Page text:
Well the range depend uniquely from the type of lithium battery are used into the battery pack. There are high energy density cells like the one used into Tesla since already 7 years, and low energy density cell that are an obsolete technology but still quite easy to be outsourced in the domestic market. The problem is not even the price as the new battery are also competitive for the cost. It’s just a question of engineering. Looks that the 99% of the EV engineers in China are not updated with the best technologies and the automakers are not intended to invest a single RMB in R&D for their upcoming EV.
    The reality is that the domestic automaker still rely in the IC cars and just introduce some zero engineering cost EV to please the government.

    1. Tycho de Feijter- January 5, 2015 Reply

      Thanks Marco for your comments! We are working on the advertisement-over-comments problem. The BYD e6 is finally available in Beijing, sales started about six month ago, and I have seen one (1) on the road so far. As for the batteries, I think price is the most important issue why Chinese automakers don’t move to high energy density cells. It is not only the price for the battery itself, which is indeed not that much more expensive than a base lithium ion, but the price for the extra and high tech engineering that comes with high energy density cells. There is just no way you can put all that in a minivan or a small car and sell it for a competitive price. A Tesla, brilliant as it is, costs five times more than this EC7-RV. Chinese automakers are not aiming at Tesla. They are aiming at a more practical and lower level, like the minivans and buses, and they are dead-serious about it.

      1. marco loglio- January 5, 2015 Reply

        Dear Tycho, i doubt how much seriuos the Chinese automakers are about EV. Actually i work in the field of the EV since 25 years and i can make sure that the enginering to make a good EV is not expensive at all, just need the correct ideas and suppliers. The high pergormance long range EV technology is available since several years, just need to be a bit updated, with automakers ready to invest into innovative projects. Still i cannot see a Chinese Elon Musk…but many low risk and low investment conservative companies !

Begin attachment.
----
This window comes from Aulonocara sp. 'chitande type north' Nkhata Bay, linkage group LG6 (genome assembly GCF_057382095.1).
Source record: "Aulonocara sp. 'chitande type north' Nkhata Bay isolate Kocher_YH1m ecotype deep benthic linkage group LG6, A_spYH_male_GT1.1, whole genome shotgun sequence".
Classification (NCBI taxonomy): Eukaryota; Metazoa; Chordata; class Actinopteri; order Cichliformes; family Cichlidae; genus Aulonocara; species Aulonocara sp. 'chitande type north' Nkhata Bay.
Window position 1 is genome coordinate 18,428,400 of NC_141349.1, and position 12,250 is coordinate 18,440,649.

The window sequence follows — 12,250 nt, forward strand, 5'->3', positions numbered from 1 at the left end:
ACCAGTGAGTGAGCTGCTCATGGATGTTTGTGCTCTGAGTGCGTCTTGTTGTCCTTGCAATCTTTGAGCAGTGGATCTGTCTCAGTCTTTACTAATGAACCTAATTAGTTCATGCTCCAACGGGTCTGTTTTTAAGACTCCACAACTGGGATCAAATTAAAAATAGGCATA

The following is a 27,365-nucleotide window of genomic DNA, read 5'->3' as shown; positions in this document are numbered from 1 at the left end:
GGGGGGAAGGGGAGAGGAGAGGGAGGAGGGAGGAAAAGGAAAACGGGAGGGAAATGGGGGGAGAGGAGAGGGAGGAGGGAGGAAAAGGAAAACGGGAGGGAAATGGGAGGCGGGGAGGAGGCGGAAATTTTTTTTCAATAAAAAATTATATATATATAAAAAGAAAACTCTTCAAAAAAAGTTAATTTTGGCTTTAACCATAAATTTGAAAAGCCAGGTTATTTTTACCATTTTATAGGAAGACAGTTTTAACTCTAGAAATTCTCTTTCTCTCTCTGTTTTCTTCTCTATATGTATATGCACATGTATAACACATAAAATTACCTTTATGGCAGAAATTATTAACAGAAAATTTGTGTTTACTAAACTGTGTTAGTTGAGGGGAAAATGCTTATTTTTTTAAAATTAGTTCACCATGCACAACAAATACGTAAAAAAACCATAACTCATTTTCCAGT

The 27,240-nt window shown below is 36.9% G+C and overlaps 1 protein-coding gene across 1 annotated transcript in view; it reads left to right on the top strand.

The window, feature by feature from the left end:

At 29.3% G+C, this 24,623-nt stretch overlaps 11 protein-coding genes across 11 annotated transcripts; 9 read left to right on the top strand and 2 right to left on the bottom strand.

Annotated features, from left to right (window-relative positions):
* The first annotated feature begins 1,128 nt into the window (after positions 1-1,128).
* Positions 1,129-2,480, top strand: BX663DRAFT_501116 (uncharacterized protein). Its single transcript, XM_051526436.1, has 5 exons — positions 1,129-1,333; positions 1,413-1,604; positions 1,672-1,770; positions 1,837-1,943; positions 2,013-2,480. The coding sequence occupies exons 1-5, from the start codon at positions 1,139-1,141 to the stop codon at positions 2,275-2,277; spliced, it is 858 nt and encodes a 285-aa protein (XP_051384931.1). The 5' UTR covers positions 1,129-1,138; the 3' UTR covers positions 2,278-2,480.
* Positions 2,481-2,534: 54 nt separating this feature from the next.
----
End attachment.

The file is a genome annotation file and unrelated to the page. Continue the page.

1. Deskman- January 9, 2015 Reply

          I highly doubt that China’s automakers have the R&D funds to engage in such frivolous pursuits, such as EV production. Given the fact that they hardly dominate their own domestic market and the lack of charging infrastructure, it would be very, very unlikely that demand for locally-made EVs will increase by a significant amount (Just look at BYD), especially given the fact that the Chinese are known to be enormous badge snobs. It is not as simple as you present it to be, to engineer an EV that could easily enter mass production from scratch. Reliability, design, safety, affordability and durability would always be key issues for any car manufacturer, let alone the ones from China. They could not all be Eton Musk and simply source all the material from known sources, they simply do not have the funding or resources or the right connections. It’s rather surprising that these cars could rival established players like the Chevy Volt, Prius and Leaf. We should perhaps set that as the benchmark for these Chinese EV newcomers, rather than Tesla, BMW i3 & VW eUP (All of which are more akin to high-cost performance cars.)